The spread of COVID-19 has significantly impacted the economy, putting pressure especially on homeowners who are struggling financially and cannot make their regular mortgage payments. According to the Mortgage Bankers Association’s (MBA) latest Forbearance and Call Volume Survey, the total number of loans in forbearance increased to 6.99 percent from 5.95 percent in a one-week period ending April 19.
“Over 26 million Americans have filed for unemployment over the last month, leading to nearly 7 percent—3.5 million—of all mortgage borrowers asking to be put into forbearance plans. For FHA and VA borrowers, the share of loans in forbearance is even higher, at 10 percent,” said Mike Fratantoni, MBA’s senior vice president and chief economist. “Forbearance requests fell relative to the prior week but remain roughly 100 times greater than the early March baseline. While the pace of job losses have slowed from the astronomical heights of just a few weeks ago, millions of people continue to file for unemployment. We expect forbearance requests will pick up again as we approach May payment due dates.”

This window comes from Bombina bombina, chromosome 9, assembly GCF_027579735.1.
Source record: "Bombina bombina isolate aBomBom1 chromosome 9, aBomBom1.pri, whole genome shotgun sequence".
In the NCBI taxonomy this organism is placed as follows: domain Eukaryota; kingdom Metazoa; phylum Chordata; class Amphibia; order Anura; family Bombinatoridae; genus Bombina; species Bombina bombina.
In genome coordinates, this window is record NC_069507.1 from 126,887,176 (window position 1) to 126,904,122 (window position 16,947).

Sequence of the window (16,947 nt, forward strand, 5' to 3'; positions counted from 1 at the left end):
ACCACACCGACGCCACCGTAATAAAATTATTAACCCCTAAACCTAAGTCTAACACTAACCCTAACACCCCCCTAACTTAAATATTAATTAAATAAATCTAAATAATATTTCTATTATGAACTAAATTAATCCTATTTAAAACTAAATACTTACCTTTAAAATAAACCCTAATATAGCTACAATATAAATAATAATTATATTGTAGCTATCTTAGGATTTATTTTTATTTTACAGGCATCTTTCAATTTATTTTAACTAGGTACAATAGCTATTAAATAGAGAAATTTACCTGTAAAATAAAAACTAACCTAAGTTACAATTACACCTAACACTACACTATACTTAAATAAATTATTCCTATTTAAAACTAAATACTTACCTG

The Federal Housing Finance Agency (FHFA) recently released a statement “to combat ongoing misinformation” about borrowers in forbearance with a Fannie Mae or Freddie Mac-backed mortgage, clarifying they will not be required to repay the missed payments in a single lump sum.
“During this national health emergency, no one should be worried about losing their home,” said Director Mark Calabria. “No lump sum is required at the end of a borrower’s forbearance plan for Enterprise-backed mortgages. To help homeowners navigate the forbearance process, FHFA partnered with CFPB on the Borrower Protection Program to provide homeowners accurate information about forbearance and address concerns noted in some consumer complaints. While today’s statement only covers Fannie Mae and Freddie Mac mortgages, I encourage all mortgage lenders to adopt a similar approach.”
In response to the COVID-19 national emergency, Fannie Mae and Freddie Mac allowed borrowers to pause their monthly mortgage payments or apply for a reduction. While the missed payments will need to be re-paid, mortgage services will be calling borrowers 30 days before the forbearance period ends to see if the “temporary hardship” has been resolved, as well as to discuss repayment options. The forbearance plan can be extended for those still experiencing hardship at the end of the original term.
“The combination of stimulus payments, expanded unemployment insurance benefits, further fiscal and monetary actions, and states reopening will hopefully begin to stabilize forbearance requests and the overall economy,” added Fratantoni.